Latinx Heritage in Horror: Interview with Samaire Wynne
Samaire Wynne is a Puerto Rican author of over 20 novels in various genres, including horror and urban fantasy. She is the Editor-in-Chief of Black Raven Books. A longtime Californian, you can find her skulking about in southern Virginia. If you were to visit her at twilight, she might serve you flower tea or butter whiskey on her back deck. If she excused herself and strolled into the forest, you might be tempted to wander after her. Past a stream, you’d see a stone well at the edge of her property, and you might hear voices coming from deep inside.
If you were to trip and tumble down the embankment, you might be stolen away by faeries keen to offer you a cookie or a bit of mead in a flower cup.
And if you were to drink it, you’d awake to find that a hundred years had passed…
What inspired you to start writing?
My love of reading. I fell in love with books at a very early age, and the desire to write came very naturally from that love of books.
What was it about the horror genre that drew you to it?
The otherworldliness of the stories. Most horror novels aren’t real horror ⎯ that is, the horror people experience in real life, such as losing your children in a custody battle, finding out your child has a deadly disease and won’t ever live to double digits, or waking up to find yourself in the hospital after a car crash that has killed your spouse. No, most horror stories have an otherworldly quality, a paranormal quality, that heightens the dawning horror felt when reading them. I find this otherworldliness absolutely delicious. It drew me in.
Do you make a conscious effort to include LatinX characters and themes in your writing and if so, what do you want to portray?
It came naturally to me when writing my first story, a trilogy of novels about a zombie apocalypse. The main character was Alyssa Gonzalez, a California teenager of LatinX heritage. Her father was in the military. The character naturally formed this way because I was LatinX, my father was in the military, and I lived in California. To me, that was normal.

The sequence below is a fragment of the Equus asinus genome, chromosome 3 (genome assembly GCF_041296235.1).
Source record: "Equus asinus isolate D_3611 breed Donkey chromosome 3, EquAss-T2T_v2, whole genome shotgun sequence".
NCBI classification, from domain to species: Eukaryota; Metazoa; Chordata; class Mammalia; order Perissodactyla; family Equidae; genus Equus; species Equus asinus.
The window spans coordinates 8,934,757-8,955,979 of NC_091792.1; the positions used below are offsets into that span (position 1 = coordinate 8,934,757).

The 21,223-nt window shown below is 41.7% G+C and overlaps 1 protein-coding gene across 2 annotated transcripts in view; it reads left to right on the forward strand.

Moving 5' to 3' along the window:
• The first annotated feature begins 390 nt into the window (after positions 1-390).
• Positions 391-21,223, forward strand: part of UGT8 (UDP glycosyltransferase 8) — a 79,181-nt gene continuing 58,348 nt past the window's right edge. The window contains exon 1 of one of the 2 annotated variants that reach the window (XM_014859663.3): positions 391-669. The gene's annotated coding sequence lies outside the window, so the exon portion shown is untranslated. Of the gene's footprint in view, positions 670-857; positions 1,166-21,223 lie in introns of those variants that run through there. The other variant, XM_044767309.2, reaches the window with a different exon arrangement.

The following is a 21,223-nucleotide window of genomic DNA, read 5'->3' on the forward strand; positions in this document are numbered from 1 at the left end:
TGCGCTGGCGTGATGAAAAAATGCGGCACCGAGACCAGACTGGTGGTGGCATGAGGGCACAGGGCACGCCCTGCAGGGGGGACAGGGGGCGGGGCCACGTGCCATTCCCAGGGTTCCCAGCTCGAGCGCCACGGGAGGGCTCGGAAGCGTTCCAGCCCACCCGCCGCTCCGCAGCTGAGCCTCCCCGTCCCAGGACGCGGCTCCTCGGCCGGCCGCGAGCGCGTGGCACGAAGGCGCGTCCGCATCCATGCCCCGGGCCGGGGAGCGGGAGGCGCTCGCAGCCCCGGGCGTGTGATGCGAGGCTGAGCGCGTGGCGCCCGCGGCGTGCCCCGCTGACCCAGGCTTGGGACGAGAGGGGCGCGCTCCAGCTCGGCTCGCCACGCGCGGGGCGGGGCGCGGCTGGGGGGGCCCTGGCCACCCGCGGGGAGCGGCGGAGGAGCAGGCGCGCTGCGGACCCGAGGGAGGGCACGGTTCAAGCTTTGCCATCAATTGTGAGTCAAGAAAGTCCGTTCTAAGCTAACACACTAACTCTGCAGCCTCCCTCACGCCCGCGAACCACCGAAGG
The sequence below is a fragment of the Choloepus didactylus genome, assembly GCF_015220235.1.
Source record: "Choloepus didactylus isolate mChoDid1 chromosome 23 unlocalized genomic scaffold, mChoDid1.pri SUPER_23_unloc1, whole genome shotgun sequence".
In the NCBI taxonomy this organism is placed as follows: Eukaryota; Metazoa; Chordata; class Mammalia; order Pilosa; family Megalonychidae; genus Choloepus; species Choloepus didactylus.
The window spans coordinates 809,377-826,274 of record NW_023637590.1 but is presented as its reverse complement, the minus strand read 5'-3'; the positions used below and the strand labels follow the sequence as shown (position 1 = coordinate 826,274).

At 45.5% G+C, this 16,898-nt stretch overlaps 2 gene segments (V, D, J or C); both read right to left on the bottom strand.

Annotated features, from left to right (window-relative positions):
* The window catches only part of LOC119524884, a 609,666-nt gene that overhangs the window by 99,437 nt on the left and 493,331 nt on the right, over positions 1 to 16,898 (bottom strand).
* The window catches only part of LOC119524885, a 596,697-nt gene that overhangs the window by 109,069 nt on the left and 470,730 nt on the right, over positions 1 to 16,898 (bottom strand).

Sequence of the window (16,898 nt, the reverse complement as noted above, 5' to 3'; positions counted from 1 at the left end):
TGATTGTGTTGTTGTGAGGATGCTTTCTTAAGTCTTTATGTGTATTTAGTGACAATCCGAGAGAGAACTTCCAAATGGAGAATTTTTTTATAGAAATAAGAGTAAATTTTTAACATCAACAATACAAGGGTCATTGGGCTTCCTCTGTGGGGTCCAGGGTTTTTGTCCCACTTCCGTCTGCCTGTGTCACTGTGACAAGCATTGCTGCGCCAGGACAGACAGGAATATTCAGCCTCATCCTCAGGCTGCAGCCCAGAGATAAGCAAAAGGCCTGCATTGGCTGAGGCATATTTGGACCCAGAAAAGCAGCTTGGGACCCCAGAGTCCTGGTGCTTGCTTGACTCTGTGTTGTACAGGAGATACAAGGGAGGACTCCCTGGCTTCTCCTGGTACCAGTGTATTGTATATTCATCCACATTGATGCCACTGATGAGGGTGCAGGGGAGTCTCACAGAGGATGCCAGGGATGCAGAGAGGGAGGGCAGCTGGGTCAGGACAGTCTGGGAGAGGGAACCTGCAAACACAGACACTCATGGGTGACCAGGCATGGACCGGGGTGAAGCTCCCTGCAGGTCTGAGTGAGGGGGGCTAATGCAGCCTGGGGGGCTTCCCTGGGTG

What has writing horror taught you about the world and yourself?
Writing horror has taught me that people love spooky stories that make them feel uncomfortable, but while reading in a safe place. People want to feel safe while reading horror. Most people don’t want to feel real-life horror: It feels very unsafe. Writing horror has taught me that for me to write a story, it must be interesting enough to make me want to find out what happens next. And since I am writing it, my imagination dictates what happens next. If a story I am writing is not holding my attention, I know I have to fix it. Writing in general has taught me that the world appreciates good stories.
How have you seen the horror genre change over the years? And how do you think it will continue to evolve?
I’ve seen trends come and go, but not completely wane: zombies and vampires, etc. There were times when more readers hungered for these stories. Right now readers seem to want the unnatural. Horror that’s placed in a comfortable setting is popular. But I think good stories– stories that draw the reader in and make them care about the characters– make the setting comfortable and familiar and then introduce an element of horror ⎯ that is timeless.
How do you feel the LatinX community has been represented thus far in the genre and what hopes do you have for representation in the genre going forward?
I think it’s getting better, but it’s important for those working in the genre to be familiar with the subject and not just emulate whomever another community has elevated. Do your homework. There are a lot of LatinX horror writers out there who remain unknown, and that is a tragedy.
Who are some of your favorite LatinX characters in horror?
I loved Juan and Gaspar in “Our Share of Night.” That book kept me reading until 3 a.m. so I could finish it. The feelings curled my toes, and I had to remind myself that I was safe, that it was just a book. It is just a book, right? Similarly, I loved Juan in “The Devil Takes You Home.” Being a parent myself, I could understand his desperation to help his daughter. That book kept me on edge to the very last page.
Who are some LatinX horror authors you recommend our audience check out?
I would recommend Samanta Schweblin and Gabino Iglesias, as well as Gabriela Martins and Claribel A. Ortega. There are others, but these are the voices that have really caught my attention.
What is one piece of advice you would give horror authors today?
Keep your ideas fresh, try new things, and stay watchful of your fellow authors. There are some amazing stories coming out. Read each one of them! Keep your writing inventive and remember: Your active imagination is the engine that drives the writing. Keep feeding it.
And to the LatinX writers out there who are just getting started, what advice would you give them?
Write a little every day, if you can. A few hours of typing can keep your head in the story that wants to come out. Also, and nearly as important: read voraciously. Read in a variety of genres, read whatever captures your interest. It keeps your writer’s brain on its toes and keeps your head inside the words. Don’t be seduced by social media: the written word is the soup we thrive in, and you have to make the effort.